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Amazing Coincidences
The world is filled with astonishing occurrences of coincidence and synchronicity that defy explanation. Are these incredible true stories of mere chance... or the hand of fate

The apparently strange parallels in the lives of U.S. Presidents Abraham
Lincoln and John Kennedy are a recurring question...

1. Both presidents had seven letters in their last names.
2. Both were over 6 feet tall.
3. Both were athletic men.
4. Both enjoyed sitting in rocking chairs.
5. Both were known for their quick wit.
6. Both liked to quote the Bible.
7. Both liked to quote Shakespeare.
8. Both could express themselves well. Kennedy won the Pulizer Prize and
many of Lincoln's works are considered classics.
9. Both seemed to have lazy eye muscles which would sometimes cause one to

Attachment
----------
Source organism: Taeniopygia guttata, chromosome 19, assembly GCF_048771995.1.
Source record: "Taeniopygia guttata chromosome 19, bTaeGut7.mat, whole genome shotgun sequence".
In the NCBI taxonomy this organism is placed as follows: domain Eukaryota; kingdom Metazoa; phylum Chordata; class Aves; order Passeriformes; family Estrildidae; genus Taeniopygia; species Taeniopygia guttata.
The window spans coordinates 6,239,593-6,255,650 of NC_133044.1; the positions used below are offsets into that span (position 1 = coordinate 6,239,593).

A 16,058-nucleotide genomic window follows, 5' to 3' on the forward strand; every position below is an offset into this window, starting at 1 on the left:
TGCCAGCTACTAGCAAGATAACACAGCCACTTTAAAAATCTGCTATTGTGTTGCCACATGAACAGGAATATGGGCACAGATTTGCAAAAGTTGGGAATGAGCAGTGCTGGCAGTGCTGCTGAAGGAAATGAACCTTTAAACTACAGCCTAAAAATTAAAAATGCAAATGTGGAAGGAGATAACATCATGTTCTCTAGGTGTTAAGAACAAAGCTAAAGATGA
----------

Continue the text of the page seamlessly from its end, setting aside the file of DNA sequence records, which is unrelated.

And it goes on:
10. Both suffered from genetic diseases. It is suspected that Lincoln had
Marfan's disease and Kennedy suffered from Addison's disease.
11. Both served in the military. Lincoln was a scout captain in the Black
Hawk War and Kennedy served as a naval lieutenant in World War II.
12. Both were boat captains. Lincoln was skipper of the *Talisman*, a
Mississippi River boat, and Kennedy was skipper of PT 109.
13. Neither president was known to carry money and constantly borrowed funds
from friends.
14. Both had no fear of their mortality and disdained bodyguards.
15. Both often stated how easy it would be to shoot a president.
16. Both received many letters threatening their lives. In the year of his
death, Lincoln received over 80 letters. In the year of his death, Kennedy
received over 800 letters.

17. Both presidents were shot in the head.
18. Both were shot on a Friday.
19. In each case, that Friday was one before a holiday. Linclon was shot on
Good Friday and Kennedy was shot on the Friday before Thanksgiving.
20. Both were seated beside their wives when shot.
21. Neither Mrs. Linclon nor Mrs. Kennedy were injured.
22. Both wives held the bullet-torn heads of their husbands.